Peter Jausovec

@pjausovec

Building URL shortener using React, Apollo and GraphQL — Part III

Photo by Chris Kristiansen (https://unsplash.com/@chriskristiansen)

Table of Contents

Part III: Creating serverless function for hashing

In this post we are going to take the hashing function we implemented in the previous post and move it to the Graphcool functions.

Functions need to be defined in the Graphcool service definition file (graphcool.yml). Graphcool supports the following function types that can be invoked either as webhooks or as managed functions:

Before and after operations (operationBefore/operationAfter)

For this to work, you need to specify the operation on a model for which the function should be invoked. For example: Link.update, Link.delete or Link.create. An example for when this type could be used is if we wanted to implement a feature that prevents certain users from creating more than X number of links. We could use the operationBefore on Link.create and run a function that checks how many links the user already created and either throw an error or allow the creation to happen.

Subscriptions

Subscription requires a subscription query that determines when the function should be triggered (e.g. when an object is created, updated or deleted). The backing function is then executed after the mutation happens. An example of this could be if we wanted to send a welcome email each time a new user signs-up.

Resolvers

Resolvers are the most powerful types as they allow you to come up with a new mutation and/or query definition. We will use resolvers in one of the upcoming post where we will create a mutation for signing up and logging in users as well as a query that returns a logged in user.

To be honest, we could probably use all of the options above to implement our hashing function. In short, here’s how we’d do it:

Option 1: Using operationBefore/operationAfter

We could use either of these two options. We would need to modify the CreateLinkMutation in CreateShortLink.js to remove the $hash variable as well as make the hash field optional in the schema. Next, we’d move the createHash function to the backend to either update the created link with a hash (if we use operationAfter) or create a hash and return it for the mutation to complete if we use operationBefore.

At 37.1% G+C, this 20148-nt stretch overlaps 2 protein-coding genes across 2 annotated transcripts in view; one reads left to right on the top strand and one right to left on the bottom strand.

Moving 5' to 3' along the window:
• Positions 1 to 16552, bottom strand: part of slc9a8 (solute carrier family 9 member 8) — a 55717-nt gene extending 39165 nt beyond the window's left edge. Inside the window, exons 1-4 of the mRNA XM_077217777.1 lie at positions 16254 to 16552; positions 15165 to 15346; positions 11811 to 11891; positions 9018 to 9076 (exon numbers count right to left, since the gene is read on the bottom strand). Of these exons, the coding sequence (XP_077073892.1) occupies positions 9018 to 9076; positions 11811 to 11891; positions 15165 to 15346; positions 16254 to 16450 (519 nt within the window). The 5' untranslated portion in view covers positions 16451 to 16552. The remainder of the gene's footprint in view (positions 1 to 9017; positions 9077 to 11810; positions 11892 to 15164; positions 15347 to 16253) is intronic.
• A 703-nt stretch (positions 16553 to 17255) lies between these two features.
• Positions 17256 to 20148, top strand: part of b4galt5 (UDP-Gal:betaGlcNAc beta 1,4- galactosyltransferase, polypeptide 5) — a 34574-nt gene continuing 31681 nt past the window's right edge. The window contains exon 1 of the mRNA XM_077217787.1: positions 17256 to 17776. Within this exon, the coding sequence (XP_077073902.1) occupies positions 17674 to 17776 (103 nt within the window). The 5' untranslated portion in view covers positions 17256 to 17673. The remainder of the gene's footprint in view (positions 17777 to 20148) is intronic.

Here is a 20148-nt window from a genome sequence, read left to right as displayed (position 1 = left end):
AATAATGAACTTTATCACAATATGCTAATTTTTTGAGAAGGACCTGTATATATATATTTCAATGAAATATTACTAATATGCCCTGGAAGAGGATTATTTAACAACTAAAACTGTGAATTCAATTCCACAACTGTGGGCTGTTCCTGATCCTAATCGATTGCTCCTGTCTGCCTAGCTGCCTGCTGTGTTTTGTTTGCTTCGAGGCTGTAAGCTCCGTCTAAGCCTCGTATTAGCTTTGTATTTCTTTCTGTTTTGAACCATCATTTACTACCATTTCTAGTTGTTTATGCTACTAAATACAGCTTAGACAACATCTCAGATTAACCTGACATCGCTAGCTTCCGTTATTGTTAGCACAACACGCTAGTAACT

Option 2: Using a subscription

Just like we the above option, we need to remove the $hash variable from CreateLinkMutation and write a subscription query that fires when new Link is created — we already have that query, so we could update it like this:

subscription NewLinkCreatedSubscription {
Link(filter: { mutation_in: [CREATED] })
node {
id
}
}
}

In the handler function, we’d get the data returned from the subscription (id), next we’d get the count of all links, create a hash and finally update the existing Link with this mutation:

mutation UpdateLinkWithHash($id: String!, $hash: String!) {
updateLink(id: $id, hash: $hash) {
id
}
}

Option 3: Using a resolver

With a resolver, we would extend our existing API with a new mutation called createHashMutation . The function that would be executed when this mutation is called would go through similar things as if we’d use a subscription. Function would get the number of created links, generate a hash and then return that generated hash. Then, we could call our existing CreateLinkMutation and pass in the hash we from the createHashMutation .

Since we will use a resolver for authenticating users later, let’s use a subscription to implement this — option 2 it is!